Resigning is a rare virtue
Justice Secretary Leila de Lima almost resigned this week until she realized she shouldn’t.
Nothing new really in government culture. Probably because it is hard to find new jobs nowadays.
Undersecretary Rico Puno said in the aftermath of the August 23 massacre that she would resign if asked by President Benigno Aquino III.
“We serve at the pleasure of the President,” and not at the pleasure of the voters, they would always insist.
Not Mrs. De Lima.
“What I can say at the moment is that the matter of whether or not to resign will purely be my judgment. It will be solely my call,” she cried.
Not because it will be at the pleasure of the President but at her own.
Soon after, in a few minutes later, she countered: She is staying on in the Cabinet for the present time and that her difference of opinion with President Aquino on charges that should be filed against those found liable in the bungled rescue does not warrant her resignation.
What a girl. She came like a typhoon and made a turn around ala Storm Ondoy even at first she said resigning is always an option although it was “going to be a serious decision.”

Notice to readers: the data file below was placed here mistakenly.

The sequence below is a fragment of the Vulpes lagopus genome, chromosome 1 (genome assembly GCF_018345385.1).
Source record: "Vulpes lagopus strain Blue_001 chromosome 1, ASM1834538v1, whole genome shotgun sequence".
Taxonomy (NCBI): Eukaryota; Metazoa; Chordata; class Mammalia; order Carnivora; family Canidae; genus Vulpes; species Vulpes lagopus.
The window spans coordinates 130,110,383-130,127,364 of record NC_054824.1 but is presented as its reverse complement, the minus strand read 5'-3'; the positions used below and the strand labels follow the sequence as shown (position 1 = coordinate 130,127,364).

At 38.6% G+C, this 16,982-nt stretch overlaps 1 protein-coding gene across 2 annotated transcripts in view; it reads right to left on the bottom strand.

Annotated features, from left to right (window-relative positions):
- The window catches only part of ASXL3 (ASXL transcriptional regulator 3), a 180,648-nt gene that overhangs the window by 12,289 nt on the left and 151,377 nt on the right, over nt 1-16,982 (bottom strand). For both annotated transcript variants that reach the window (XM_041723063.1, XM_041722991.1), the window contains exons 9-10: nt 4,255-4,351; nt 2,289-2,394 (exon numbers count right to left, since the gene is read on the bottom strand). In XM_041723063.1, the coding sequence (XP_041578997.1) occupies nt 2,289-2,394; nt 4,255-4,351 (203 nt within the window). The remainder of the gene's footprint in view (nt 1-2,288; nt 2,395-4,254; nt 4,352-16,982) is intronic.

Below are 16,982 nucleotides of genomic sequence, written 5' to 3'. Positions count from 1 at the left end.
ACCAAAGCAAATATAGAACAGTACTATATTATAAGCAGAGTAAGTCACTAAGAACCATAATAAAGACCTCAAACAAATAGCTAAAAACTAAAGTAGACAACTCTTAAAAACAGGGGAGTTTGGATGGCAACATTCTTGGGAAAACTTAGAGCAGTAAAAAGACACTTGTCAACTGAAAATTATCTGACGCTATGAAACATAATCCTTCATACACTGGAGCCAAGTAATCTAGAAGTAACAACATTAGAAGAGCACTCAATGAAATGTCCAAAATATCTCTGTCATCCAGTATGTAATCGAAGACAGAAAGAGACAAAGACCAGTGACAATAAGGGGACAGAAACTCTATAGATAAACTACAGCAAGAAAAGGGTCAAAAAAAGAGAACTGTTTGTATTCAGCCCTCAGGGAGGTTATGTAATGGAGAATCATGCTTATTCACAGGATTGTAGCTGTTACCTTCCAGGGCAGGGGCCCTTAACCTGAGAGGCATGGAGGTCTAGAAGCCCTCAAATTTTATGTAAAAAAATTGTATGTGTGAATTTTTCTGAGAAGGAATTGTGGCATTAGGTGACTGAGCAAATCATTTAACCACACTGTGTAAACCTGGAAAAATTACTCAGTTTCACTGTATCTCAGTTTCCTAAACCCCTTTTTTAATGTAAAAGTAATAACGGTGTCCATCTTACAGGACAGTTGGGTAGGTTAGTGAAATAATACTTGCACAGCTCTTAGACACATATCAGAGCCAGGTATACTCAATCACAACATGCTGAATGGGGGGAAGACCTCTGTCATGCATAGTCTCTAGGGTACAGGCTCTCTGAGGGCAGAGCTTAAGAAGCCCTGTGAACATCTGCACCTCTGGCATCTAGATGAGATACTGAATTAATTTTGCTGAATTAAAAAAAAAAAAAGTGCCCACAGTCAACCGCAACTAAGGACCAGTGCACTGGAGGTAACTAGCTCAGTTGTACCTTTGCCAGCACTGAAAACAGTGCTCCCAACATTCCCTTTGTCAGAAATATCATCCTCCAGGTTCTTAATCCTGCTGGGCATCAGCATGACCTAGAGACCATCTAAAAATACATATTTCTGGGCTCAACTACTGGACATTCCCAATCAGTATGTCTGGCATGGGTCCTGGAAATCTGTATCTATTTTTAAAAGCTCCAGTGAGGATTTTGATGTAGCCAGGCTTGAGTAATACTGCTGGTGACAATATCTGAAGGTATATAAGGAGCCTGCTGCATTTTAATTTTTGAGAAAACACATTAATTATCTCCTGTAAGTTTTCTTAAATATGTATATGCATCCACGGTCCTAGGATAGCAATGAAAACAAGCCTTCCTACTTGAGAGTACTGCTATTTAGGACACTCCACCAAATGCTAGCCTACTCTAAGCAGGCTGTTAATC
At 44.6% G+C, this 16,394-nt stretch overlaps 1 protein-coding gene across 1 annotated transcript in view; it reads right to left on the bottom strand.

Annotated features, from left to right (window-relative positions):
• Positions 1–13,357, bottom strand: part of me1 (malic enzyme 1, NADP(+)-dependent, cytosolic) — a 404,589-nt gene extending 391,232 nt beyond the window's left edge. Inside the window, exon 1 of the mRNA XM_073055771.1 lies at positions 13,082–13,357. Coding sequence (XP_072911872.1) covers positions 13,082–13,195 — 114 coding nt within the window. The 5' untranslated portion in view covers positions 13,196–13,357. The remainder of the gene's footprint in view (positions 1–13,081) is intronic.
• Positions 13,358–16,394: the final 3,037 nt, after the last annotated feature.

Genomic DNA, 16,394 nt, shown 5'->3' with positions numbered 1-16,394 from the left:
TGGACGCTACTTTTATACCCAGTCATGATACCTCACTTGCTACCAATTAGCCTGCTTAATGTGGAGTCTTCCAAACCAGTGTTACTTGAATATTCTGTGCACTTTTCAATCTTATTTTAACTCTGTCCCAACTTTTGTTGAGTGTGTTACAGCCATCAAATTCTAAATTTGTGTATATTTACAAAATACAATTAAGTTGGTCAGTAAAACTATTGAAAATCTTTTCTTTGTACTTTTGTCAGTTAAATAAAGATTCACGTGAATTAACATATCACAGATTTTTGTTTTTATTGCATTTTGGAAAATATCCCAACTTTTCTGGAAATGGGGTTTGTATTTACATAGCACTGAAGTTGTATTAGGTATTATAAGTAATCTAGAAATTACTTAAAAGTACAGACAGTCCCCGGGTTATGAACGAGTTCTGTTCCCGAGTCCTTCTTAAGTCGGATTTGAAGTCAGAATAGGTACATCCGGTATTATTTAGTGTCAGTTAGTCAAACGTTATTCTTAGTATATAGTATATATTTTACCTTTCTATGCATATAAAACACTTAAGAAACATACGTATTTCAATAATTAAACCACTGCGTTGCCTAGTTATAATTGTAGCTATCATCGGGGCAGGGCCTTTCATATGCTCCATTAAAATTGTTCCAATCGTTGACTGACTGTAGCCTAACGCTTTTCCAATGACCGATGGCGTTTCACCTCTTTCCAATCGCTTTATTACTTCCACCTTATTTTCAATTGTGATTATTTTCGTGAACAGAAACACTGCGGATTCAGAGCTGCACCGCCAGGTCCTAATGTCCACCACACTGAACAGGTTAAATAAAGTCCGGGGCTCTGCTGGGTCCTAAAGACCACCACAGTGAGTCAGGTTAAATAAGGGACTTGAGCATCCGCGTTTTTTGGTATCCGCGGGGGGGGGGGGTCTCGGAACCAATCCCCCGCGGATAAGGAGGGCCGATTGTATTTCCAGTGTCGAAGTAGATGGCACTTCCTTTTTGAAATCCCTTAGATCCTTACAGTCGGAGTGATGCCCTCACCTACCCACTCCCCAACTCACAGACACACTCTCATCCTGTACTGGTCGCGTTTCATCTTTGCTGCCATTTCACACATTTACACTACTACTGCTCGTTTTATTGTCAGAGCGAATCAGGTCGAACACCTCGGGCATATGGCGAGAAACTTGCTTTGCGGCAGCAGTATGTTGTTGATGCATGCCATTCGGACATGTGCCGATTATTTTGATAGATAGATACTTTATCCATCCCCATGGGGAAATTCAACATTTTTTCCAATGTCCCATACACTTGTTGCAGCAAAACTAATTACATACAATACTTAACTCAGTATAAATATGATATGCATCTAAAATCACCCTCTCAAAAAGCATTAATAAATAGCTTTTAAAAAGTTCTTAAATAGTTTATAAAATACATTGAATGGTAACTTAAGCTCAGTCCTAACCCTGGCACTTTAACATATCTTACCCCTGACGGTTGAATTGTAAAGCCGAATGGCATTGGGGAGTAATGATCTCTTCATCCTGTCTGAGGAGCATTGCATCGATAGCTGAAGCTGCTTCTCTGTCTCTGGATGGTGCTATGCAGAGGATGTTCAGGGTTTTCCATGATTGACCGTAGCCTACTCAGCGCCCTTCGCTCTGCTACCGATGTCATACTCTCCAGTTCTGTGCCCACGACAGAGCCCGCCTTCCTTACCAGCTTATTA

I am sure Secretary de Lima will not resign for now, not because job opportunities are getting fewer these days. She has vowed to serve the country well and serve the President at the same time.
She might eventually resign, though, or get fired by the President if he changes his mind with the help of his close friends in the Cabinet.
Look at Usec Puno. And look at Sec. Robredo. They appear to enjoy their positions on an equal basis. Nobody is more equal than the other. Like the famous trio at the Palace, the communication experts who are also enjoying their set up.
Nobody is resigning as yet. Sec. de Lima said she would still accept future jobs because “I’m a subordinate and alter ego of the President.”
Nonetheless, she gave assurance that whatever work the President wants to assign to her, she would willingly accept as her duty.
It is the President who determines the best course of action. His alter egos are only expected to support him in those actions he deems best, she added.
According to de Lima, certain quarters have suggested that she tendered her resignation as early as when the President directed the Malacañang legal panel to review the findings of the IIRC which she headed.
“Everything should be considered. What is this? What just happened? There appears to be a difference of opinion, a difference in policy,” de Lima clarified.
At the same time, she vowed to fully support and remain dedicated to the President and to the fulfillment of his dreams for the country.
So why resign? Raul Valino